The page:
The monstrous fortress on the Nogat River had already existed in the 13th century, but it underwent a major reconstruction beginning in 1309, which lasted for 40 years. The reason for this is that the headquarters of the Teutonic Order, which had been in Venice, were moved to Malbork. The result of this overhaul was spectacular. It earned the castle the title of the largest Gothic castle in Europe. It was eventually inscribed on the prestigious UNESCO list in 1997.
It is estimated that the current iteration of the building is made up of an impressive number of millions of bricks. In its original form, the number of bricks was staggering, ranging from 30 to 50 million.
The first important person to reside in the newly renovated place was Siegfried of Feuchtwagen. In the course of time, the Gothic fortress expanded and was divided into three distinct parts.
The High Castle was the most important. It contained the Chapter House, the Church of the Blessed Virgin Mary and the Chapel of St. Anne, where the Grand Masters were buried. The High Castle also housed the „gdanisko”, a toilet that could be transformed into a formidable „tower of last resort” in times of crisis.
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The Middle Castle, on the other hand, was open to the Order’s visitors. It had magnificent facilities. It was home to the Great Refectory, the largest hall in the fortress, a hospital for the aging and sick members of the Order, and the palace of the Grand Masters.
The Low Castle had a more functional purpose. It housed an arsenal of cannons and war wagons, the Chapel of St. Lawrence for the castle’s servants, and various outbuildings such as a granary, brewery, and distillery.
The Teutonic Knights were the owners of the castle until the middle of the 15th century, when it passed to the Polish monarchy. Unfortunately, the castle fell into disrepair after the Partitions of Poland. At the end of the 19th century and the beginning of the 20th century, the restoration of the castle was resumed but stopped due to WWII. After 1945 it was resumed again. In 1961 the castle became the seat of the Castle Museum.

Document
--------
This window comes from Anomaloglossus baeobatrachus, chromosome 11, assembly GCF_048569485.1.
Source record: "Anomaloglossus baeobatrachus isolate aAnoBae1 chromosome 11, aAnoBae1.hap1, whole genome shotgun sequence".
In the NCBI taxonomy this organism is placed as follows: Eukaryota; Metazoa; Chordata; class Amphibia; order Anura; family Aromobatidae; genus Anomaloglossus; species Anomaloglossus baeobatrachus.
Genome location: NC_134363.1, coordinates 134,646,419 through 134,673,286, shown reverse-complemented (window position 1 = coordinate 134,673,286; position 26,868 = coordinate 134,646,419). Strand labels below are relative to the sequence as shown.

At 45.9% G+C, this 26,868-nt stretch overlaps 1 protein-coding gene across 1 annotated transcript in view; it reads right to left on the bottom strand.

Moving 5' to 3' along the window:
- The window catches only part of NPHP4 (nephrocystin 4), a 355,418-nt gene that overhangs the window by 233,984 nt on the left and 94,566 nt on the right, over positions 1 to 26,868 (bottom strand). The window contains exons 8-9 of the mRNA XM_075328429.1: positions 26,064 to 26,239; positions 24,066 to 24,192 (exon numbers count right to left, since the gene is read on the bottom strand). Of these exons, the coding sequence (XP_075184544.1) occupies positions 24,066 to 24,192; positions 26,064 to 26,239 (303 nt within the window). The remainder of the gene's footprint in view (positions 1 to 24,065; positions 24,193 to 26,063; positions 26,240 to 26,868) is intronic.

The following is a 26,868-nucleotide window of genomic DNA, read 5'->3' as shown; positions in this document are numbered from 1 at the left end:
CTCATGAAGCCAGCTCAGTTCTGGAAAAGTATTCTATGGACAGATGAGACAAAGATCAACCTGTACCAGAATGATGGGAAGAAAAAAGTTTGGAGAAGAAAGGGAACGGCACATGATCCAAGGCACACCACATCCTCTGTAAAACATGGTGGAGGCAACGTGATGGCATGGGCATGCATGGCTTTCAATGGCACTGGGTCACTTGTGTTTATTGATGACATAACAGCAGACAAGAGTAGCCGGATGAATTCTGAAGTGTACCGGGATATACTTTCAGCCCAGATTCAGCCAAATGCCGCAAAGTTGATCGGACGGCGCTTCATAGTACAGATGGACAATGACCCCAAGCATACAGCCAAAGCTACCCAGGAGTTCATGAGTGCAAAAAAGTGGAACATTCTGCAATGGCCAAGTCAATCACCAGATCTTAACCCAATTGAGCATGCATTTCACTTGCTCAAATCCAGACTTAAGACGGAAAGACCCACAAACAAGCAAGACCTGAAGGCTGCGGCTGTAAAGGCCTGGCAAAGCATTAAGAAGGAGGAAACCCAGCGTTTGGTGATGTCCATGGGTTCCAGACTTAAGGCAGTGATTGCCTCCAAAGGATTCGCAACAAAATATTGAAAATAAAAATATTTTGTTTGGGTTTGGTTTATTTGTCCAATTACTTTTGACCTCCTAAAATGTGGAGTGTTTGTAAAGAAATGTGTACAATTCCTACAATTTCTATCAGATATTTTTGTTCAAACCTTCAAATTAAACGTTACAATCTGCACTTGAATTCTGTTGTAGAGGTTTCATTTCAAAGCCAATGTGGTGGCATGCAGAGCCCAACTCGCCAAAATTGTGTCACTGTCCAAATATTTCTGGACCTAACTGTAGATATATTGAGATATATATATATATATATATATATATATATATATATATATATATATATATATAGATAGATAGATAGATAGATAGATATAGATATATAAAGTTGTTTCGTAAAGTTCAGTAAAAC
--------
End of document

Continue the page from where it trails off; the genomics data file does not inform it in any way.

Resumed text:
By the way – since You are interested in Malbork, you may also want to read about other fascinating places in Poland : Exploring Poland’s Cultural Riches: A Guide to UNESCO Cities
Teutonic Castle in Malbork – Few Facts
- Malbork Castle was built over 700 years ago,
- There are more than a dozen towers and turrets in the castle,
- It took almost 40 years to rebuild the castle,
- Malbork Castle was built after 1280,
- It is Gothic style building,
- The fortress is a phenomenon. It is considered to be one of the most powerful castles in Europe,
- It takes 3-4 hours to see the castle,
- The castle is listed by UNESCO.
What Is The Construction Of The Castle?
The castle consists of three main parts:
- The High Castle – this part of the castle includes the courtyard surrounded by colonnades, the Gdanisko Tower, the Castle Church of the Blessed Virgin Mary, St. Anne’s Chapel, the monastery granary (where temporary exhibitions are held), the Chapter House, the Corner Hall under the church with an archaeological exposition, and the Refectory;
- The Middle Castle – in the Middle Castle you’ll find the Great Refectory (an impressive hall with a cross-vaulted ceiling), a chapel, a cellar under the Palace of the Grand Masters, a kitchen, a cooking room, a cloister with paintings from the Apocalypse of St. John and rooms of the former castle hospital;
- The Low Castle – also known as the Pre-Castle, which includes the Karwan (a former armoury) and other outbuildings.
The Palace of the Grand Masters is located in the Middle Castle. Built in the 14th century, it was carefully designed and furnished and is a monument of high quality on a European scale.